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Michigan State UniversityMichigan State UniversityInfrastructure Planning and Facilities

MSU Graduate School to find new home in Chittenden Hall


June 30, 2014

Moving in

The MSU Graduate School has been planning its move into Chittenden Hall since the late 1990s, and the plan is now coming to fruition. MSU’s Graduate School, as well as the Council of Graduate Students, will move into the building in October.

The Graduate School was very involved in the process of evaluating the renovations that would best suit its and MSU’s programmatic needs for graduate education, as well as honoring the rich history of the building and preserving some of its older features.

 “We had a lot of input during the process and still have weekly meetings now, as the renovation continues,” said Dr. Karen Klomparens, dean of the Graduate School and Associate Provost for Graduate Education.

Planner/Inspector/Analyst II/Supervisor Andy Linebaugh, IPF’s project representative for the Chittenden Hall renovation, said the project’s proximity to MSU’s north campus infrastructure improvement project made coordination between both projects very important.

”Both construction managers attended coordination meetings during the design process and initial construction phases. They continue to have impromptu meetings as things come up during the construction and have co-located their trailers behind Old Horticulture to facilitate collaboration,” said Linebaugh.

History abounds

Chittenden Hall has a rich past, dating back to its construction in 1901 as State Agricultural College’s Dairy Plant. The building that will soon house the MSU Graduate School was home to a cheese-curing room, with several rooms dedicated to various cheeses and milks and a pair of large double doors that could be used to bring in dairy equipment.

The dairy quickly outgrew its space in the building and was moved to a new location in 1913. The forestry department took over the space and remained there until 1966.

In 1969, to honor the forestry department which had occupied the building for a 53-year span, it was renamed Alfred K. Chittenden Hall. Professor Chittenden directed the academic forestry programs from 1914 to 1930, conducted research on maple sugar and reforestation and developed a nursery on the campus that supplied tree seedlings to plant throughout Michigan.

Honoring the past, preparing for the future

Many of the past elements of Chittenden Hall are being preserved in the renovation for the Graduate School. The project involves a comprehensive renovation that respects the historical features of the exterior and interior of the building.

The sunburst brick entryway arch inscribed with the word “Forestry” dates back to 1913. The inscription was changed from “Dairy,” and the iconic tree trunks and limbs that make up the text were put in place. This inscription is still in place today.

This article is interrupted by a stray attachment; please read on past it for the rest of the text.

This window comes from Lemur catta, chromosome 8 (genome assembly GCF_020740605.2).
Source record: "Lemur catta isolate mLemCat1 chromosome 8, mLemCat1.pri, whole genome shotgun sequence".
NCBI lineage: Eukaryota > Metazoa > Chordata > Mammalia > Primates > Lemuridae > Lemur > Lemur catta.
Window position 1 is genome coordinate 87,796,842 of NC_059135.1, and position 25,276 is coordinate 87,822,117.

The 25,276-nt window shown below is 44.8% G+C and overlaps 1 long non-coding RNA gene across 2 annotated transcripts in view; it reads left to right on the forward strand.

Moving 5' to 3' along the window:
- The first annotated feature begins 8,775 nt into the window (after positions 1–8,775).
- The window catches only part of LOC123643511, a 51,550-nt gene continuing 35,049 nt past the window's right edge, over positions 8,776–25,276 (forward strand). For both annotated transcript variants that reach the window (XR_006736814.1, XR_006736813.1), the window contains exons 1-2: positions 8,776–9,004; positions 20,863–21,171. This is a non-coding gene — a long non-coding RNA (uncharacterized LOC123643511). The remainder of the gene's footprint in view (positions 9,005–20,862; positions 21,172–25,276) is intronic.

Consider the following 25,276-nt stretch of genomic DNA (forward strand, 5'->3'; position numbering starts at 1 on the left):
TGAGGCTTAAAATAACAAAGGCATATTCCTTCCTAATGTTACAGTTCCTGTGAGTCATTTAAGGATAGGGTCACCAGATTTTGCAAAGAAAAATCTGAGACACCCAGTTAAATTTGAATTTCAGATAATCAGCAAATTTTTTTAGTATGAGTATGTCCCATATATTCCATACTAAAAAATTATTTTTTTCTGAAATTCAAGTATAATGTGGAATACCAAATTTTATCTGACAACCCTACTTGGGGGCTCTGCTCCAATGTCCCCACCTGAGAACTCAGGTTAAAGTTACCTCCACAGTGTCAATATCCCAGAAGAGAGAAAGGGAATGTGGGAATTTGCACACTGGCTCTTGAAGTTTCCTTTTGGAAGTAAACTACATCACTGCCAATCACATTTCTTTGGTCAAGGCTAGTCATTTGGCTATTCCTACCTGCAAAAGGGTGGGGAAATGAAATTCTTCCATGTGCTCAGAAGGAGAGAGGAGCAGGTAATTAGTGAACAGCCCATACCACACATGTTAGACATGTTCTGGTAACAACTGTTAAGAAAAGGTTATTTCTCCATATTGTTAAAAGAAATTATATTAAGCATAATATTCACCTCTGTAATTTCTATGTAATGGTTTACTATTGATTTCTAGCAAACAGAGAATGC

“It is very exciting to see all of the work being done to preserve as many of the historic features as possible,” said Klomparens.

The large double doors on the first floor are being preserved as a decorative feature of the building and serving as a reminder of all of the past work that took place in Chittenden Hall.

Preserved features of the building also include solid oak doors often with large glass transoms (windows above doors) , wood flooring and oak wainscoting (wall trim) in various areas, copper gutters and exterior masonry detailing. The new dormers on the roof were designed to match the building’s original architectural style. Many of the older wood beams and structural components have been reinforced.

While preserving historic features is one goal of this project, the balance has been made between old and new. Vacant since 1999, Chittenden Hall is receiving a complete technological package as part of the renovation, which includes wireless internet, a new phone system, LCD projectors, a smart-board and more.

Klomparens said that her entire staff is very excited to be moving into Chittenden Hall. The school has a section of its website dedicated to the Chittenden Hall renovation, which tracks progress and posts photos and updates of the construction process.

According to Klomparens, the staff is currently split between three buildings, and this move will allow them a greater sense of community as well as speeding up communications.

“We expect once we move individuals from three other locations into Chittenden, we will have greatly enhanced communications among our staff,” said Klomparens. “Having all the graduate staff in one place should help with the ‘one-stop shopping’ when students and faculty seek advice.”